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How to use PowerShell Whatif Parameter? -Whatif 2 best exmpales

All advanced functions and cmdlets have a built-in switch argument called the PowerShell WhatIf parameter. When used, the command does not really run; instead, it reports to the console the expected effect of the operation.

How to use PowerShell Whatif Parameter

The WhatIf option is available for all advanced functions and cmdlets. In this post, I will use the Get-Service, Stop-Service, and New-Item cmdlets to illustrate this parameter.

How to Check If Powershell -WhatIf Script is Supported?

This guide works with PowerShell versions 5.1 and higher and only makes use of local computer resources. Ideally, you should have installed your preferred IDE or ISE for PowerShell.

1. Get-Command usage

By supplying the Syntax option, the Get-Command command allows you to view command metadata. WhatIf is supported if you see a -WhatIf reference.

Get-Command <CommandName> -Syntax

2. Tab completion is used

Using tab-completion, you can also see if the WhatIf parameter is supported. In a PowerShell terminal, just enter the command you want to check, followed by a space, dash, “Wh,” and the tab key.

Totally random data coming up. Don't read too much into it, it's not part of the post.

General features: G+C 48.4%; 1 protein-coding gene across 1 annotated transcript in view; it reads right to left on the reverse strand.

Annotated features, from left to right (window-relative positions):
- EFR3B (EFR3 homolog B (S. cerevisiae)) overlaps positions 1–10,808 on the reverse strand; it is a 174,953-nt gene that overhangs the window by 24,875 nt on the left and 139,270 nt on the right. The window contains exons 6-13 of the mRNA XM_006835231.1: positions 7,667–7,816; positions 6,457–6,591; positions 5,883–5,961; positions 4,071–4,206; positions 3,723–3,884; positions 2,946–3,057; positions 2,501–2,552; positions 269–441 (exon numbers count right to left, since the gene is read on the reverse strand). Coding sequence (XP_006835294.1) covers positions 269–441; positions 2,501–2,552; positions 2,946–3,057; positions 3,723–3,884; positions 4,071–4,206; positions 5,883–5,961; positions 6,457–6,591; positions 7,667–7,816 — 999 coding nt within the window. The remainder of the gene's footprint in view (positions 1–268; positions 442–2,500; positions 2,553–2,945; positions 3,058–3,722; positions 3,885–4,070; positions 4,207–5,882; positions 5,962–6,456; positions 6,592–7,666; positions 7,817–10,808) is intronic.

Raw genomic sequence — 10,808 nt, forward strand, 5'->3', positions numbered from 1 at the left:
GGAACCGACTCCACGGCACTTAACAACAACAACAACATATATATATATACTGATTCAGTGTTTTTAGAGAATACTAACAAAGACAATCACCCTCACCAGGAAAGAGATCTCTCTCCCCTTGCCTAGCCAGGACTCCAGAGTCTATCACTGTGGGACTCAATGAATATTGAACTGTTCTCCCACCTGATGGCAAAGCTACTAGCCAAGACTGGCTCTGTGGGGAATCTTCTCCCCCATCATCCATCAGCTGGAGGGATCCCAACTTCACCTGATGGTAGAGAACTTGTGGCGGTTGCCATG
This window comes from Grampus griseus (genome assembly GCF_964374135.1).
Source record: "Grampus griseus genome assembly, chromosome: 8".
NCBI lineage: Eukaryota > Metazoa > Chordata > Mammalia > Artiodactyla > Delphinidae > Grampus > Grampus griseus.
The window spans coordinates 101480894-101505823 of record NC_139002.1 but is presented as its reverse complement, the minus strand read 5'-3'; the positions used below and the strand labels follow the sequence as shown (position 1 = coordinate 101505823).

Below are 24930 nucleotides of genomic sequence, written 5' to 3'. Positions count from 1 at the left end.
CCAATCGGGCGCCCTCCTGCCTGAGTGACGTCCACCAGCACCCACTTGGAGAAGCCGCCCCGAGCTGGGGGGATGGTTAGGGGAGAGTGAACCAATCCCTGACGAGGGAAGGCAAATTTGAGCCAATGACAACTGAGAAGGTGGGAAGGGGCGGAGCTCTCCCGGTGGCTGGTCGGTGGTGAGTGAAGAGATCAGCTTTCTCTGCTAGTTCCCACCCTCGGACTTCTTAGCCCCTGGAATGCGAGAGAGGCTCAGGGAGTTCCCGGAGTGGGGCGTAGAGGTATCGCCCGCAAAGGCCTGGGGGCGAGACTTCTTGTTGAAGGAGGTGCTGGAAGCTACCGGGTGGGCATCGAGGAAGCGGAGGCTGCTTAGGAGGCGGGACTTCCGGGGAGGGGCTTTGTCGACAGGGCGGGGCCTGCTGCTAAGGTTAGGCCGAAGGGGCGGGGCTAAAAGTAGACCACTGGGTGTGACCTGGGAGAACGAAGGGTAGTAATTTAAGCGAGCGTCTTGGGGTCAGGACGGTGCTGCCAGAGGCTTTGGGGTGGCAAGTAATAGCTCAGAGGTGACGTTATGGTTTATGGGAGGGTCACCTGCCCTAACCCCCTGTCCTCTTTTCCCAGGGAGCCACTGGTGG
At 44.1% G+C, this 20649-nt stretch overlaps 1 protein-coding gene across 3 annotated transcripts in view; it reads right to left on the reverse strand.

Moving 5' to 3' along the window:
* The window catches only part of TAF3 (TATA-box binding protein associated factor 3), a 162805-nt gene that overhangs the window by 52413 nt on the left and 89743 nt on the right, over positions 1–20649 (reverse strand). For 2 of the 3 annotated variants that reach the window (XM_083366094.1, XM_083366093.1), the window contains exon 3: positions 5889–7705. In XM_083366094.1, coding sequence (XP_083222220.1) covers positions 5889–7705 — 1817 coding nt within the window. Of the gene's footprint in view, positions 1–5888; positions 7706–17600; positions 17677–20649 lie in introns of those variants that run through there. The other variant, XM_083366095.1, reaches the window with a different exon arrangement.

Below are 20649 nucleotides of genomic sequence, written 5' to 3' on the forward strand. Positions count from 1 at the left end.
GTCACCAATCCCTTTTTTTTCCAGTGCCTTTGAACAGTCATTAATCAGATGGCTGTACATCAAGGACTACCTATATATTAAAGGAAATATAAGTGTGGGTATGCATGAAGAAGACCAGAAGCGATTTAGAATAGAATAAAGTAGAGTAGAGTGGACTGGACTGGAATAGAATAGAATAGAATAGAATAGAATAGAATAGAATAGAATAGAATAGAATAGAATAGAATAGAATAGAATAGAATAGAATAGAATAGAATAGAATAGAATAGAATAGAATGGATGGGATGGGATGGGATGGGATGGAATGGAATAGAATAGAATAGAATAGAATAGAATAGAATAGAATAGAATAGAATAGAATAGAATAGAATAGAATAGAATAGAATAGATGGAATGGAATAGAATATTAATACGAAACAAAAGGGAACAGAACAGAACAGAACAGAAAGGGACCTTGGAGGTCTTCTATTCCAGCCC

You can tell that command has the WhatIf parameter if WhatIf appears.

PS> <CommandName> -Wh[tab]

Method to use PowerShell Whatif Parameter?

The WhatIf parameter can be utilized in a wide variety of ways. You’ll discover in this part how to use built-in cmdlets to start using the PowerShell Whatif parameter right away.

1. Creating a New File

The PowerShell Whatif parameter is a feature of all cmdlets, including New-Item. In this example, you will create a file called file.txt in the same working directory using the New-Item cmdlet.

The command listed below would produce a file with the name file.txt.

New-Item -ItemType File -Path .\file.txt
New-Item -ItemType File -Path .\file.txt

But what if this operation creates a file that, if generated incorrectly, would pose a problem? No issue. The PowerShell Whatif parameter can be added at the end.

New-Item -ItemType File -Path .\file.txt -WhatIf
New-Item -ItemType File -Path .\file.txt -WhatIf

2. Stopping a Windows Service

The WhatIf option is likewise compatible with the Stop-Service cmdlet. With the Stop-Service command, you are obtaining a list of the first five services and halting them.